Black Intellectuals Challenged to Do Work Useful to Activism - Higher Education
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Black Intellectuals Challenged to Do Work Useful to Activism

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by Lois Elfman


NEW YORK — In a session at the National Action Network (NAN) Convention in New York, prominent Black academics discussed the importance of raising hard questions, standing firm in their beliefs and doing work useful in the struggle to overcome oppression.

From left to right, Dr. Christopher Tinson, Dr. Jamal Watson, Dr. Mary Frances Berry and Dr. Obery Hendricks discussed the role of Black intellectuals.

Black intellectuals have a distinct connection to activism. “The Future of Black Intellectuals” panel at the NAN Convention, moderated by Diverse: Issues in Higher Education executive editor Dr. Jamal Watson, addressed what role Black intellectuals should play in this era of President Donald Trump.

Dr. Obery Hendricks, Visiting Scholar of Religion at Columbia University, said it’s important for academic intellectuals to do work that generates resources and analysis that activists can use. This involves raising hard questions and make sure issues don’t get swept under the rug.

“Intellectuals have a responsibility to analyze, to represent, to embody, to articulate a message that opens up the issues,” said Hendricks. “Use whatever skills and training that we have to lay the groundwork for folks to build on.

“It must be real intellectual work that is useful in the struggle,” he adds. “We have to get up and tell the truth and be willing to stand on it and pay for it if we have to.”

Dr. Eboni Marshall Turman, assistant professor of Theology and African American Religion at Yale University Divinity School, said one of the roles of the Black intellectual is to help the Black community remember where it has come from. The oppression and racism of today are not new.

“That will help in many ways to combat the fear and anxiety that we have around facing racism, sexism, classism and the many different kinds of injustices that are facing our community today,” said Turman. “When we can tap into the strength that comes from those who may no longer be here or from the strategies that they employed, then we can find our way forward.”

As a theologian, she feels a responsibility to cultivate imagination and courage in the classroom and in her intellectual work. Black intellectuals in the academy address young people and teach them how to tap into critical thinking and develop skill sets that will advance the work for social justice.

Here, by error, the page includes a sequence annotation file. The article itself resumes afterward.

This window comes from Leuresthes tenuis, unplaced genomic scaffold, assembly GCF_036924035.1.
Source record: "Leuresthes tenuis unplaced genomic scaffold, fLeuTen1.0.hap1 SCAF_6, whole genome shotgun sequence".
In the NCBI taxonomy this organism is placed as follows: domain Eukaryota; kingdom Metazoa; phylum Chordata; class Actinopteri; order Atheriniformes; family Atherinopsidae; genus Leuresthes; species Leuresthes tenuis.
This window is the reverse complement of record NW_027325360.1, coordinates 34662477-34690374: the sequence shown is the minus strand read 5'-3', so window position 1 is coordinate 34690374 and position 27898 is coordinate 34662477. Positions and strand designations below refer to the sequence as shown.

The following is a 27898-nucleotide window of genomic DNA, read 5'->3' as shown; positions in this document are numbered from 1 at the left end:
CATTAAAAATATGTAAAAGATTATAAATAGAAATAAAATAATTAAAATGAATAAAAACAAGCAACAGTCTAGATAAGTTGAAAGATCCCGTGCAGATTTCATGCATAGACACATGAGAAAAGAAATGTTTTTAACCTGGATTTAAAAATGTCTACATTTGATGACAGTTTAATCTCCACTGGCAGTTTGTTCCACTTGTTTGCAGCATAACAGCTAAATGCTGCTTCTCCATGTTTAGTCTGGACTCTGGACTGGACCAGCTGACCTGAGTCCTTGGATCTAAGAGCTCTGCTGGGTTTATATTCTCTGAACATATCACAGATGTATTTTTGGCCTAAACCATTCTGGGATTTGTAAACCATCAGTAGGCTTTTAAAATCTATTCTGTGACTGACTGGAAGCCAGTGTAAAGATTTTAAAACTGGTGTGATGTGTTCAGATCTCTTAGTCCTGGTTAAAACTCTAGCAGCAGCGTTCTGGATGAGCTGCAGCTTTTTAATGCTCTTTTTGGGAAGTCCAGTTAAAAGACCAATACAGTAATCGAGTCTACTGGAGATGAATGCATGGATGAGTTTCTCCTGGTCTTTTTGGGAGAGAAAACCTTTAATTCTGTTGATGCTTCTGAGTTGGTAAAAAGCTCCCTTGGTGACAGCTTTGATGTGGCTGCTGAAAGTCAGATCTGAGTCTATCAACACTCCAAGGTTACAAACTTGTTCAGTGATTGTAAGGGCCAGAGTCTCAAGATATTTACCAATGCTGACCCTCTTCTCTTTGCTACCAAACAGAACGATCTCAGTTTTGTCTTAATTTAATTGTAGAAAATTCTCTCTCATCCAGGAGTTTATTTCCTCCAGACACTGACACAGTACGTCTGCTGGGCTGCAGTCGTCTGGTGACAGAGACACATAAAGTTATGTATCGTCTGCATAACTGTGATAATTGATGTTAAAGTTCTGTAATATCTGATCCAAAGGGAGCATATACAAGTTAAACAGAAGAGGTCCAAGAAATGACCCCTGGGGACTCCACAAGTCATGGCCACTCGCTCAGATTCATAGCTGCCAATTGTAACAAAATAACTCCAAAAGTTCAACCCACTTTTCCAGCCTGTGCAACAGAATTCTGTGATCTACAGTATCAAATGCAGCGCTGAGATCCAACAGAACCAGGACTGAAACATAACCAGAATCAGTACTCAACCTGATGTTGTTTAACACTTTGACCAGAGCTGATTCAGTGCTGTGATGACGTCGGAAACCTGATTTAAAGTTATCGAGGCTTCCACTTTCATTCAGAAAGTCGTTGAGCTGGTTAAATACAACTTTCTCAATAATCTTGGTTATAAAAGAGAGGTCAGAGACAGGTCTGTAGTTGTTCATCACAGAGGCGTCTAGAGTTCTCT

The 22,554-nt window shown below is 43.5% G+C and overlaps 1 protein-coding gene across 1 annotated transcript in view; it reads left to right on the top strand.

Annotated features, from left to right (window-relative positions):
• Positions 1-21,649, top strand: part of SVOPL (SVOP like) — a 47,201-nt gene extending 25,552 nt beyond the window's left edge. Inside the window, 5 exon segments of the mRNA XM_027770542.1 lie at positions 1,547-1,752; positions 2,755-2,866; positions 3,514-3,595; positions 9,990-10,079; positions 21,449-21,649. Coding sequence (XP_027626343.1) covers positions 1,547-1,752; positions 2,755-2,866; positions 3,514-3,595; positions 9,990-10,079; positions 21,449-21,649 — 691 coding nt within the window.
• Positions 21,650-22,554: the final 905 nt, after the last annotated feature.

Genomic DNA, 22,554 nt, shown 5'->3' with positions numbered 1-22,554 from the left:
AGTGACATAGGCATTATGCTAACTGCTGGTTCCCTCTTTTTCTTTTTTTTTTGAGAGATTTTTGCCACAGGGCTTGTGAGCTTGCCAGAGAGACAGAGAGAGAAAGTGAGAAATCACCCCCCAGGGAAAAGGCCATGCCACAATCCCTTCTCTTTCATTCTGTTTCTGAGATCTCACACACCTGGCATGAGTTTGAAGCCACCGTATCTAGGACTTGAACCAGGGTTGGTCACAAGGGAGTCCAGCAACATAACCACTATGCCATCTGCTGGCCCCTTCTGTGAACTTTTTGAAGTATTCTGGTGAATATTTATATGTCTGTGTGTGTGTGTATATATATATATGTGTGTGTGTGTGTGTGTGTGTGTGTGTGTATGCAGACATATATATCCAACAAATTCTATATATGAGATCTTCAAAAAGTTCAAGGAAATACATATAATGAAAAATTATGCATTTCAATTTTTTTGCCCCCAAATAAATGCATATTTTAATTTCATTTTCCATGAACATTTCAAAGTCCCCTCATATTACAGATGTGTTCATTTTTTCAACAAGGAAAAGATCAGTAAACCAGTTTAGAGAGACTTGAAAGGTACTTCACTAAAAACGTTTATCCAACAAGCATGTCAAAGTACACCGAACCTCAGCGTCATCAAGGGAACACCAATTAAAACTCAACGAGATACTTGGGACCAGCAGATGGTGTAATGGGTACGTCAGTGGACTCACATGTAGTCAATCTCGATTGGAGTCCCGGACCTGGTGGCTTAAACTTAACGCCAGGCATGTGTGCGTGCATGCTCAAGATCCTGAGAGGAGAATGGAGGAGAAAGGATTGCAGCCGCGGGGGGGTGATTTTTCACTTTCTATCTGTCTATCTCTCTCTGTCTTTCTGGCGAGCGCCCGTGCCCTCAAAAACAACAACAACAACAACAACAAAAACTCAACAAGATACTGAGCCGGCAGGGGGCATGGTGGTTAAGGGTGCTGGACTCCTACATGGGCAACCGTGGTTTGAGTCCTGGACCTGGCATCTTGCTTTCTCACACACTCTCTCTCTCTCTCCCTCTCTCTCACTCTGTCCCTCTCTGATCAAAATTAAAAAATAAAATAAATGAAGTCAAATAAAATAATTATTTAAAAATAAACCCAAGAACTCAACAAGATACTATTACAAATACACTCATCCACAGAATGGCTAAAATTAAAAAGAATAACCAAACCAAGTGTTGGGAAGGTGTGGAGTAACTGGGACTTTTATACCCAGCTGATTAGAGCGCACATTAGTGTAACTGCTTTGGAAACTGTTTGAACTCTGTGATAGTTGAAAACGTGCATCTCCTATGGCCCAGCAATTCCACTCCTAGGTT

Dr. Mary Frances Berry, professor of American Social Thought and History at the University of Pennsylvania said W.E.B. Du Bois taught himself to speak to the people in language that they could understand. It’s the duty of intellectuals to analyze, think and find ways to communicate.

Dr. Christopher Tinson, associate professor of Africana Studies and History at Hampshire College, said Black intellectuals must see themselves as part of history and tradition. It’s important to see the relationship to people who paved the way, such as Du Bois, and to continue being torch bearers.

“It’s a community mission; it’s not an individual mission,” said Tinson. “We’re nothing as intellectuals without the communities that we serve and are a part of.

“The purpose of our work is to go beyond our classrooms. Society is our classroom.”

Intellectuals cannot be stuck in ivory towers. Turman said those who succeed in the academy remain accountable to those who helped them achieve that success.

“There is no intellectual project without the raising up of the community,” said Turman. “You can’t separate those two.”

Intellectuals must not overlook youth who were tossed aside because they didn’t fit a certain mold. These are future leaders and while they may not sit in the college classrooms of the intellectuals, their presence must be felt, recognized and developed.

“Everything I am, everything I have, I have to bring to this struggle,” said Hendricks. Black intellectuals cannot stand on the sidelines. They must be vigilant 24 hours a day.

“The end of intellectual projects should be to uplift the quality of the community, to accentuate the good things that we have and to lay bare the things that should not be there,” said Hendricks. “Then we’ve made a holistic contribution using our gifts to make a difference.”

Berry said it’s important to listen and find ways to relate to people in diverse ways. Part of that is accurately explaining issues to journalists. It’s also vital to connect and hear the needs of people in the community and publicly communicate those needs.

She is currently working on a book about resistance movements. Another thing is finding practical solutions to problems. Small things done over and over add up.

“If you have the knowledge, if you have the commitment and you’re willing to put in the time and you have something to share in your knowledge, you should do that,” said Berry.

The session ended with a question and answer session in which members of the audience addressed various issues and how intellectuals can help develop solutions.

 

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